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Old 12-17-2000, 05:59 AM   #32
Chris Li
 
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Dojo: Aikido Sangenkai
Location: Honolulu, Hawaii
Join Date: Dec 2000
Posts: 3,084
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Quote:
Creature_of_the_id wrote:
Hi,
I dont have too much to say on the whole wearing Gi to the dojo hting, I dont think it is much of an issue. Unless you really feel the need to judge someone over somethining like this for your own sake.
but, I studied japanese for a little while, and my tutor told us many times that if non japanese follow japanese customs very closely, or understand them very well then they are considered strange. I cant remember the name that they use for people who do understand but it is something along the lines of 'strange foreigner'.
So it is a little difficult to insult the japanese by not stricly following their customs, as we are not expected too. and I guess this is what it is all about, etiquette. So wearing your Gi to class, even if not considered to be very good etiquette is not really going to cause anyone harm or major upset, so again it comes down to personal preference and personal disciplin.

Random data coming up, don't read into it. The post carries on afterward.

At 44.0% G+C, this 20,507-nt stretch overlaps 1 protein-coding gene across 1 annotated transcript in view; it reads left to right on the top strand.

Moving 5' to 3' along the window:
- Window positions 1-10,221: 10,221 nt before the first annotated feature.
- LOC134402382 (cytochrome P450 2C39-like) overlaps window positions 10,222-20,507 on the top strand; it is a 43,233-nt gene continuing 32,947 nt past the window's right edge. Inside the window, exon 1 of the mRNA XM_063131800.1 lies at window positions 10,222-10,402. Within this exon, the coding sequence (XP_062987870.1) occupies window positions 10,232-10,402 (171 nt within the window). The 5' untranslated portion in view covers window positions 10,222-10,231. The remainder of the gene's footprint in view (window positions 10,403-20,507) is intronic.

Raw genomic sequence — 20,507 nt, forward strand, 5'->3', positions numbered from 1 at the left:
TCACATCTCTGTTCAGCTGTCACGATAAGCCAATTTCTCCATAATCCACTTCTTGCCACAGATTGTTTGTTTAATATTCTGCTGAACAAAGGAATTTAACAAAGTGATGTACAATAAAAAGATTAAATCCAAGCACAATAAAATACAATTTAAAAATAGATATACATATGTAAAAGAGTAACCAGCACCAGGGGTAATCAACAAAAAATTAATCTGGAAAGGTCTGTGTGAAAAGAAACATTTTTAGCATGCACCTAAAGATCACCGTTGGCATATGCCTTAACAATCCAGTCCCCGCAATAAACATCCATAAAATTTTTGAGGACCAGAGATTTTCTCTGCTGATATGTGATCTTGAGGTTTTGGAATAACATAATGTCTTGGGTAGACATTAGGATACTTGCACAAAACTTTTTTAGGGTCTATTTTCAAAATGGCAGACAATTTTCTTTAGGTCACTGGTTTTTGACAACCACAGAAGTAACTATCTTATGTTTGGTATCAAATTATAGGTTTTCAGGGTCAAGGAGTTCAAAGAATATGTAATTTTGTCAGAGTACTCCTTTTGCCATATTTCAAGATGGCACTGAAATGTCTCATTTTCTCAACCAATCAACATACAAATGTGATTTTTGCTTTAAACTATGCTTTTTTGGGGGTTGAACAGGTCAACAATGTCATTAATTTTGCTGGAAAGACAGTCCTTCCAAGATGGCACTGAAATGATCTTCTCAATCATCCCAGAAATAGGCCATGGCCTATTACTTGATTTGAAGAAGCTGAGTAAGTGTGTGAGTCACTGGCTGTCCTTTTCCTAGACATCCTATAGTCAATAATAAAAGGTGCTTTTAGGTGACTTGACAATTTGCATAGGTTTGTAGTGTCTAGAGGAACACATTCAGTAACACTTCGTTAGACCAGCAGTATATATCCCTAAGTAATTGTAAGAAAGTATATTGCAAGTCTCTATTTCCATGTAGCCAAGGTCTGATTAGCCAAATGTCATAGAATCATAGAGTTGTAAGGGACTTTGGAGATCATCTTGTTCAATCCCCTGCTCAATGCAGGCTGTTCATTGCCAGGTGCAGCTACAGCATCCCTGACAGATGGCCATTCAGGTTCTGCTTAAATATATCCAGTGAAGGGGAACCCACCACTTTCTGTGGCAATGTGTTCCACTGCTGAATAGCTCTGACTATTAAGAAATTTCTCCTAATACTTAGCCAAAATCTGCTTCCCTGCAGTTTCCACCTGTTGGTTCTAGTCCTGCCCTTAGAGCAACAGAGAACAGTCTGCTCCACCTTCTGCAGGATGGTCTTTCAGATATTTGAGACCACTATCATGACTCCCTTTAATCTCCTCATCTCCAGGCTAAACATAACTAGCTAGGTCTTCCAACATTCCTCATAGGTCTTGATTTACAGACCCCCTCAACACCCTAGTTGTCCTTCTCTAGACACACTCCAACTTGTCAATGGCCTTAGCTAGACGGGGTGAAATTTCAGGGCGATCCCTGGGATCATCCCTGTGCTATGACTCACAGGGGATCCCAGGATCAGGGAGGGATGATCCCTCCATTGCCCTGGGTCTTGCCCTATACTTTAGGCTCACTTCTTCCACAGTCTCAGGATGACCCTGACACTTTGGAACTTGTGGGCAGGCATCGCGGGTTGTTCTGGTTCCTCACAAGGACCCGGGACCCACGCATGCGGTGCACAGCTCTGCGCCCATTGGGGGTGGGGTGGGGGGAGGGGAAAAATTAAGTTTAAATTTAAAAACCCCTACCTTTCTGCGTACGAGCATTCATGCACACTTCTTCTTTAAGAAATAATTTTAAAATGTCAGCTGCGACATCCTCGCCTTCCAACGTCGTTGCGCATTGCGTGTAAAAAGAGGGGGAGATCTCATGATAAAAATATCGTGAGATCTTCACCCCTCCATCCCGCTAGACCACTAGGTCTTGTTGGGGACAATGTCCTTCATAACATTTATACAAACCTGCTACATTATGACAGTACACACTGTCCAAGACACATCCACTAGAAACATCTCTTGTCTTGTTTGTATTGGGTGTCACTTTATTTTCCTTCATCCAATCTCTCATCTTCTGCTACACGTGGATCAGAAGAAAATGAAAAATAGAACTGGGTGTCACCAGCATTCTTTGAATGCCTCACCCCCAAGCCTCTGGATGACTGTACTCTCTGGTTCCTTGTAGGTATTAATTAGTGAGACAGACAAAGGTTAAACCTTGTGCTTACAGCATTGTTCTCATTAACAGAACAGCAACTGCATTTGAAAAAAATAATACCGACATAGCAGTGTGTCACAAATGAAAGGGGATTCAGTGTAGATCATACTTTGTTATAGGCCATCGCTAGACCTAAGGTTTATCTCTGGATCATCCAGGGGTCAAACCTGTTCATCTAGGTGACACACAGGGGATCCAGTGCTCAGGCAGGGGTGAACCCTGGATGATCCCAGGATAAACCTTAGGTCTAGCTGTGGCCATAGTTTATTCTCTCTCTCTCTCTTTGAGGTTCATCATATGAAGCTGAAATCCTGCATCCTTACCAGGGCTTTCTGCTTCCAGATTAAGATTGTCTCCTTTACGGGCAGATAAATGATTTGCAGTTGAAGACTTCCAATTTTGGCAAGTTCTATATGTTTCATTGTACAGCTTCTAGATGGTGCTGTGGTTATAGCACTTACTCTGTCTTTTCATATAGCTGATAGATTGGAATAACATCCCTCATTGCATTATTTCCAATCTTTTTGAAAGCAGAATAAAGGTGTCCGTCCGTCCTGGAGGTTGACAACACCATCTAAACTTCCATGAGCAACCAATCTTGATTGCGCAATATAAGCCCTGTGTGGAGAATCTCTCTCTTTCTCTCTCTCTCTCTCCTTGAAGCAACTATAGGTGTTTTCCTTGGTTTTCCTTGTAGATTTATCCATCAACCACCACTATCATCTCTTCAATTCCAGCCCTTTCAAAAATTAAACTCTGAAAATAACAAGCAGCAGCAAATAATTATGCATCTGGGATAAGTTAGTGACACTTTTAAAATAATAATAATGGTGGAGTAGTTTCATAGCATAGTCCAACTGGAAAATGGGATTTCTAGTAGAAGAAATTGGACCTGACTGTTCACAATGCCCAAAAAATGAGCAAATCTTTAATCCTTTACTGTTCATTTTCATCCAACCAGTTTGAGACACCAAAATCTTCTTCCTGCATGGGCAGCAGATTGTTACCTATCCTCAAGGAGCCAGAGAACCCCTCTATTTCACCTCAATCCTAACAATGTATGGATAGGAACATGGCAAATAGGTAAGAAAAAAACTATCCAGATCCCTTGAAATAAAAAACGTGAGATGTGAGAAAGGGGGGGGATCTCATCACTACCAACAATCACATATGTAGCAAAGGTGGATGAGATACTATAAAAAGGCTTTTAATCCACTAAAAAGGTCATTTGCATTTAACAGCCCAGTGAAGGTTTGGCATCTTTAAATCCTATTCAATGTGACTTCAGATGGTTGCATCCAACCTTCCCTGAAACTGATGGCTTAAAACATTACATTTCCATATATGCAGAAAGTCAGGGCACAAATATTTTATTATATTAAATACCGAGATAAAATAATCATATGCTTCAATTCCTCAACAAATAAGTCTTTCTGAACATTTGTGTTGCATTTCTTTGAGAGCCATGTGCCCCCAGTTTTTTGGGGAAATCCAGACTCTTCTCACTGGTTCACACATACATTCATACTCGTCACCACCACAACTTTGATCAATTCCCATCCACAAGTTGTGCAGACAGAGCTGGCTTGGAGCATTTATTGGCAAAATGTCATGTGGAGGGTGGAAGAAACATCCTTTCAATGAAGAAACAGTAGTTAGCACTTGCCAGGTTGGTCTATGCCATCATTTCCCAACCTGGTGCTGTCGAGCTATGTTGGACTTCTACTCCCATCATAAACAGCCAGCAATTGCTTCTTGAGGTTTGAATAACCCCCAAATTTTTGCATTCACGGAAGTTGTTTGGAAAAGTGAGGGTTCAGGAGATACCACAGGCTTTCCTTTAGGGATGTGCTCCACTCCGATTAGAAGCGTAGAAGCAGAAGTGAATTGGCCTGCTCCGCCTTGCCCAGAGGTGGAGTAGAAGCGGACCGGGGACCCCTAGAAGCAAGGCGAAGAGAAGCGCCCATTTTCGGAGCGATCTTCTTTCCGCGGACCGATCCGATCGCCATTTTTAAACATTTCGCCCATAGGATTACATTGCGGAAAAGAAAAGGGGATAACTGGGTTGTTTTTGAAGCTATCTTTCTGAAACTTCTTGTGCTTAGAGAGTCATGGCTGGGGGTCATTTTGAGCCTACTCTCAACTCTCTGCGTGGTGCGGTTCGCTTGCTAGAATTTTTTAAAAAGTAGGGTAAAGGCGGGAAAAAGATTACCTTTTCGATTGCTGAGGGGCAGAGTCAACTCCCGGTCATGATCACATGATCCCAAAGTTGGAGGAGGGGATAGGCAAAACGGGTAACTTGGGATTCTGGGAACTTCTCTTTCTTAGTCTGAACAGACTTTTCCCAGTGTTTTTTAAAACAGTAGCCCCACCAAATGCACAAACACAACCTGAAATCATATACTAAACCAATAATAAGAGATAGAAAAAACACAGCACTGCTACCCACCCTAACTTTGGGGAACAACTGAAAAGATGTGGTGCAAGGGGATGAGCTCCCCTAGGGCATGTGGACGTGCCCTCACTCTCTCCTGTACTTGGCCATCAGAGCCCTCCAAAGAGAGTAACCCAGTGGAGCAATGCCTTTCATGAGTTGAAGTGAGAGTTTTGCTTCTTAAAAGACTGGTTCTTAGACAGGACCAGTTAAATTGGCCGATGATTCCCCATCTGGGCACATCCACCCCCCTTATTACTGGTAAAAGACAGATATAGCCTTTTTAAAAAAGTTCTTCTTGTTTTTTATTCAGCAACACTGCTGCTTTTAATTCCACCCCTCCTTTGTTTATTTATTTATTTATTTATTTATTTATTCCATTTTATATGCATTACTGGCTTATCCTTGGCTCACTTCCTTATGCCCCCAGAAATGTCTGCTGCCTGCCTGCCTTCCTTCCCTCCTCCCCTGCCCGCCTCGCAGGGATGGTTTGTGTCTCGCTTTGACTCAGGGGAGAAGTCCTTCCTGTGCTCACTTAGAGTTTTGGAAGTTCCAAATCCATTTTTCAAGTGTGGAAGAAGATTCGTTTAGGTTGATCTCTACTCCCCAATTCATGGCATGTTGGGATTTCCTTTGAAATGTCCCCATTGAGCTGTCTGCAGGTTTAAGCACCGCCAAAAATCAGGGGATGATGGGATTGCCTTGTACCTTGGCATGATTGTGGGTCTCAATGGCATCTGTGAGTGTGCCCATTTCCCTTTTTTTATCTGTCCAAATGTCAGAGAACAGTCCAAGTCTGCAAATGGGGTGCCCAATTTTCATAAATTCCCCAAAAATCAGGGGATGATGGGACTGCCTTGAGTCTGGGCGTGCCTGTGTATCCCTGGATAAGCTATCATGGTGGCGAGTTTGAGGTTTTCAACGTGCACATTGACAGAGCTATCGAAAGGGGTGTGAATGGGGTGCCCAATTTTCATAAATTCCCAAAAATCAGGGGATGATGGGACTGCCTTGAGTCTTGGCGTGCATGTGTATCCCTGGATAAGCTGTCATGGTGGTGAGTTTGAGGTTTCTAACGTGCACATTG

Kev
"There is no spoon"
You're probably thinking of "hen na gaijin". Of course, foreigners are often considered strange no matter what they do :-). One of the pluses of this is that foreigners in Japan can often escape some of the normal societal requirements if they want to.

I've lived and conducted business in Japan and in Japanese for a number of years, and Japanese people both expect and appreciate it when you follow Japanese customs, just like any other tight knit cultural group that you live among as an outsider. My hunch is that the kind of person that your Japanese tutor is talking about is the kind of person who attempts to be "more Japanese than the Japanese". For example, I know of a foreigner who lived in a restored 17th century farmhouse without electricity and cooked over a fire pit. He'd go on at length about how Japanese didn't understand their own culture - never mind that nobody in Japan has lived that way for several hundred years. It's sort of like moving to Alabama, instantly adopting a heavy southern accent and lecturing the local residents on how they've forgotten the ideals that made the south great. Not likely to be appreciated - just making a normal effort to follow the normal local customs is much more likely to get you accepted.

Best,

Chris
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